1971 NFL season
|Duration||September 19 – December 19, 1971|
|Start date||December 25, 1971|
|AFC Champions||Miami Dolphins|
|NFC Champions||Dallas Cowboys|
|Super Bowl VI|
|Date||January 16, 1972|
|Site||Tulane Stadium, New Orleans, Louisiana|
|Date||January 23, 1972|
|Site||Los Angeles Memorial Coliseum|
The 1971 NFL season was the 52nd regular season of the National Football League. The season ended with Super Bowl VI when the Dallas Cowboys defeated the Miami Dolphins 24-3 at Tulane Stadium. The Pro Bowl took place on January 23, 1972 at the Los Angeles Memorial Coliseum. The AFC beat the NFC 26-13.
The Chicago Bears moved their home games to Soldier Field. The Dallas Cowboys moved during the season to Texas Stadium. The Philadelphia Eagles moved their games to Veterans Stadium. The San Francisco 49ers moved into Candlestick Park.
11 teams played their home games on artificial turf in 1971. This was up from 7 teams in the NFL in 1970. The teams were: Chicago, Cincinnati, Dallas, Houston, Miami, New England, New Orleans, Philadelphia, Pittsburgh, St. Louis and San Francisco.
Major rule change
- Teams will not be charged a time out for an injured player unless the injury occurs inside the last two minutes of a half or overtime.
- Missed field goal attempts can be run back.
Starting in 1970, and until 2002, there were three divisions (Eastern, Central and Western) in each conference. The winners of each division, and a fourth "wild card" team based on the best non-division winner, qualified for the playoffs. The tiebreaker rules were changed to start with head-to-head competition, followed by division records, common opponents records, and conference play. (More tiebreakers were provided in 1971 because, in 1970, reversing just one game's outcome would have led to a coin toss between Dallas and Detroit for the NFC wild-card berth.)
National Football Conference
|1||3 teams||1–0–0||2 teams||1–0–0||2 teams||1–0–0||3 teams||1–0–0|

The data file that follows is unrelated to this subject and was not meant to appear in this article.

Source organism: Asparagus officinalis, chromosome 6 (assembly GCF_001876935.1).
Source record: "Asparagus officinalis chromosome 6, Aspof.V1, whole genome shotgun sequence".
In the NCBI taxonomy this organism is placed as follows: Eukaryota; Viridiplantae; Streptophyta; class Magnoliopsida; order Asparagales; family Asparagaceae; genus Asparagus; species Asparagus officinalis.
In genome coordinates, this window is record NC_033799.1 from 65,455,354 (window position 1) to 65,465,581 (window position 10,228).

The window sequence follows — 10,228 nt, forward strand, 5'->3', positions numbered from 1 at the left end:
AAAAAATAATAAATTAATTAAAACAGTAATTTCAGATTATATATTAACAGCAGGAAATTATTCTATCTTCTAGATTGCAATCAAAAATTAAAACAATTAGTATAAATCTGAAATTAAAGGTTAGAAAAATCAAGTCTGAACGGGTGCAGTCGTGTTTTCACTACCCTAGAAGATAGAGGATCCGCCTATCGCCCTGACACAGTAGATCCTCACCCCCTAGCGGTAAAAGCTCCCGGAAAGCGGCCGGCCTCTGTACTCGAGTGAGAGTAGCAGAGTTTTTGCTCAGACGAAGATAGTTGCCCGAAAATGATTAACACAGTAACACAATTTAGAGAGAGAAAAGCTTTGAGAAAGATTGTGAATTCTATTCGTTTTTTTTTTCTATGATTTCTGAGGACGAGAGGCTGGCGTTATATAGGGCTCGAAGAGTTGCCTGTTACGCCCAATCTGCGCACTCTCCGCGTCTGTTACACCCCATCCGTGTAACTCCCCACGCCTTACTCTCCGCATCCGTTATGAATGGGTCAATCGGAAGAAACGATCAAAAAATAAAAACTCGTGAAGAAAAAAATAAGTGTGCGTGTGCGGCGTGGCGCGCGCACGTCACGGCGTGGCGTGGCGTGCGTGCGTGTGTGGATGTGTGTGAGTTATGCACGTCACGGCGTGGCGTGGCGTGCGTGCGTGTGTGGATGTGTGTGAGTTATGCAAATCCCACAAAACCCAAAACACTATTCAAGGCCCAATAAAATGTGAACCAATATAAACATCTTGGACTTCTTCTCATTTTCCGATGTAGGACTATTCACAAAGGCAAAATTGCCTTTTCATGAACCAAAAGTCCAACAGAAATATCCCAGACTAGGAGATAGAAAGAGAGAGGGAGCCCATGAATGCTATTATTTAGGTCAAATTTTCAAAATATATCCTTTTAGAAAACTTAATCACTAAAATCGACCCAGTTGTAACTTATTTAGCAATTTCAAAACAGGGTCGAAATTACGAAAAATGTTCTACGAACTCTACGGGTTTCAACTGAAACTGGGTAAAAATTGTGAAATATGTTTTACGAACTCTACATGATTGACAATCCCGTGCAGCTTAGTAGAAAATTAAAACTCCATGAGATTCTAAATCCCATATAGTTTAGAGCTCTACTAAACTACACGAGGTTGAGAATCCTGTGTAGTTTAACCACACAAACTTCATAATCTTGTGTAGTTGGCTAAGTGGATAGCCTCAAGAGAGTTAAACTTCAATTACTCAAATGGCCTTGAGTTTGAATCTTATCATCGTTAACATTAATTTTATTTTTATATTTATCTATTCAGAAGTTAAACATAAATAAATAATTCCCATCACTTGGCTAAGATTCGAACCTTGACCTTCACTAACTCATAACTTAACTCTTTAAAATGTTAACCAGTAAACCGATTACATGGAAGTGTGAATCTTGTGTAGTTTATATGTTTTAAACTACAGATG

|2||2 teams||2–0–0||Chicago||2–0–0||Atlanta||1–0–1||2 teams||2–0–0|
|3||Washington||3–0–0||4 teams||2–1–0||San Francisco||2–1–0||5 teams||2–1–0|
|4||Washington||4–0–0||Chicago*||3–1–0||Los Angeles||2–1–1||3 teams||3–1–0|
|6||Washington||5–1–0||Minnesota||5–1–0||Los Angeles||4–1–1||4 teams||4–2–0|
American Football Conference
|1||2 teams||1–0–0||2 teams||1–0–0||San Diego||1–0–0||2 teams||1–0–0|
W = Wins, L = Losses, T = Ties, PCT= Winning Percentage, PF= Points For, PA = Points Against
wild card berth, – clinched division title– clinched
Note: Prior to 1972, the NFL did not include tie games when calculating a team's winning percentage in the official standings
|New England Patriots||6||8||0||.429||238||325|
|New York Jets||6||8||0||.429||212||299|
|y-Kansas City Chiefs||10||3||1||.769||302||208|
|San Diego Chargers||6||8||0||.429||311||341|
|St. Louis Cardinals||4||9||1||.308||231||279|
|New York Giants||4||10||0||.286||228||362|
|Green Bay Packers||4||8||2||.333||274||298|
|y-San Francisco 49ers||9||5||0||.643||300||216|
|Los Angeles Rams||8||5||1||.615||313||260|
|New Orleans Saints||4||8||2||.333||266||347|
- New England finished ahead of N.Y. Jets in the AFC East based on better point differential in head to head games, 13 points.
- Note: Prior to the 1975 season, the home teams in the playoffs were decided based on a yearly rotation of division winners. Had the playoffs been seeded, the divisional round matchups would have been #3 Cleveland at #2 Miami and #4 wild card Baltimore at #1 Kansas City in the AFC; #4 wild card Washington at #1 Minnesota and #3 San Francisco at #2 Dallas in the NFC.
|Divisional Playoffs||Conf. Championship Games||Super Bowl VI|
|December 26 – Candlestick Park|
|January 2 – Texas Stadium|
|San Francisco 49ers||24|
|San Francisco 49ers||3|
|December 25 – Metropolitan Stadium|
|January 16 – Tulane Stadium|
|December 26 – Cleveland Stadium|
|January 2 – Miami Orange Bowl|
|December 25 – Municipal Stadium|
|Miami Dolphins (2OT)||27|
|Kansas City Chiefs||24|
|Most Valuable Player||Alan Page, Defensive tackle, Minnesota|
|Coach of the Year||George Allen, Washington|
|Defensive Player of the Year||Alan Page, Defensive tackle, Minnesota|
|Offensive Rookie of the Year||John Brockington, Running back, Green Bay|
|Defensive Rookie of the Year||Isiah Robertson, Linebacker, Los Angeles|